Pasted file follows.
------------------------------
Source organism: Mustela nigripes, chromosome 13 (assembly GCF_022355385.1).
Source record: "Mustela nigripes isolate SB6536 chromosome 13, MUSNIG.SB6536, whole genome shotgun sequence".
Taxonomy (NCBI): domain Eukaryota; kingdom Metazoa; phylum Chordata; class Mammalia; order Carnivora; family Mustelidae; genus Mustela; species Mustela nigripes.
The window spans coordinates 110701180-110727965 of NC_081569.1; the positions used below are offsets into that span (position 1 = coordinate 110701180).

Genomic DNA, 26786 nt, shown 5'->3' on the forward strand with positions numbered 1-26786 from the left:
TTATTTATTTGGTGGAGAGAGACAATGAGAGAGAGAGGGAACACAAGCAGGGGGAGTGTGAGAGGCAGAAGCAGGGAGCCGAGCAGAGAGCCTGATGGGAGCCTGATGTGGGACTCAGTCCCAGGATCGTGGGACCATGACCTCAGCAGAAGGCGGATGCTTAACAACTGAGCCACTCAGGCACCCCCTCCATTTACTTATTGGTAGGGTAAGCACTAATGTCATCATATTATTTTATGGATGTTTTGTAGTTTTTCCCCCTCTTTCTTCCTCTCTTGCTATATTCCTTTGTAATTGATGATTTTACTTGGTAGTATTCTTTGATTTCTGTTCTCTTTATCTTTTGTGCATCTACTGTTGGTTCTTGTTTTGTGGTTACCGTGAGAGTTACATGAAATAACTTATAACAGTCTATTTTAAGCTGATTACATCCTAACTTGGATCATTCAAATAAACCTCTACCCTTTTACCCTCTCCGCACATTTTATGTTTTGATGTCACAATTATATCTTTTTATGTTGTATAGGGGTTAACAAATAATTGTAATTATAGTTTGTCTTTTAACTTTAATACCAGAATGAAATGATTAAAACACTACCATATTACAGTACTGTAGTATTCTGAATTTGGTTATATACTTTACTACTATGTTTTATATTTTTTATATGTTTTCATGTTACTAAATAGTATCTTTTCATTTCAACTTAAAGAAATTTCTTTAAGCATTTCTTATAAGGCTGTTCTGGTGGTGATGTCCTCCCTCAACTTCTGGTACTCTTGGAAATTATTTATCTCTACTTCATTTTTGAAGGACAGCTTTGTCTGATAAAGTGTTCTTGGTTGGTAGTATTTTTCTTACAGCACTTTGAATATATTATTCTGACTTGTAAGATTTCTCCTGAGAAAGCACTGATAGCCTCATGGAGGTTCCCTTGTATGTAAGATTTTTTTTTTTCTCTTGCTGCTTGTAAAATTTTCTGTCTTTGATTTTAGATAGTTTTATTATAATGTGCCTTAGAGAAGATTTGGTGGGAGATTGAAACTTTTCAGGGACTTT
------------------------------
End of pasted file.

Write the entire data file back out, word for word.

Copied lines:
Source organism: Mustela nigripes, chromosome 13 (assembly GCF_022355385.1).
Source record: "Mustela nigripes isolate SB6536 chromosome 13, MUSNIG.SB6536, whole genome shotgun sequence".
Taxonomy (NCBI): domain Eukaryota; kingdom Metazoa; phylum Chordata; class Mammalia; order Carnivora; family Mustelidae; genus Mustela; species Mustela nigripes.
The window spans coordinates 110701180-110727965 of NC_081569.1; the positions used below are offsets into that span (position 1 = coordinate 110701180).

Genomic DNA, 26786 nt, shown 5'->3' on the forward strand with positions numbered 1-26786 from the left:
TTATTTATTTGGTGGAGAGAGACAATGAGAGAGAGAGGGAACACAAGCAGGGGGAGTGTGAGAGGCAGAAGCAGGGAGCCGAGCAGAGAGCCTGATGGGAGCCTGATGTGGGACTCAGTCCCAGGATCGTGGGACCATGACCTCAGCAGAAGGCGGATGCTTAACAACTGAGCCACTCAGGCACCCCCTCCATTTACTTATTGGTAGGGTAAGCACTAATGTCATCATATTATTTTATGGATGTTTTGTAGTTTTTCCCCCTCTTTCTTCCTCTCTTGCTATATTCCTTTGTAATTGATGATTTTACTTGGTAGTATTCTTTGATTTCTGTTCTCTTTATCTTTTGTGCATCTACTGTTGGTTCTTGTTTTGTGGTTACCGTGAGAGTTACATGAAATAACTTATAACAGTCTATTTTAAGCTGATTACATCCTAACTTGGATCATTCAAATAAACCTCTACCCTTTTACCCTCTCCGCACATTTTATGTTTTGATGTCACAATTATATCTTTTTATGTTGTATAGGGGTTAACAAATAATTGTAATTATAGTTTGTCTTTTAACTTTAATACCAGAATGAAATGATTAAAACACTACCATATTACAGTACTGTAGTATTCTGAATTTGGTTATATACTTTACTACTATGTTTTATATTTTTTATATGTTTTCATGTTACTAAATAGTATCTTTTCATTTCAACTTAAAGAAATTTCTTTAAGCATTTCTTATAAGGCTGTTCTGGTGGTGATGTCCTCCCTCAACTTCTGGTACTCTTGGAAATTATTTATCTCTACTTCATTTTTGAAGGACAGCTTTGTCTGATAAAGTGTTCTTGGTTGGTAGTATTTTTCTTACAGCACTTTGAATATATTATTCTGACTTGTAAGATTTCTCCTGAGAAAGCACTGATAGCCTCATGGAGGTTCCCTTGTATGTAAGATTTTTTTTTTTCTCTTGCTGCTTGTAAAATTTTCTGTCTTTGATTTTAGATAGTTTTATTATAATGTGCCTTAGAGAAGATTTGGTGGGAGATTGAAACTTTTCAGGGACTTT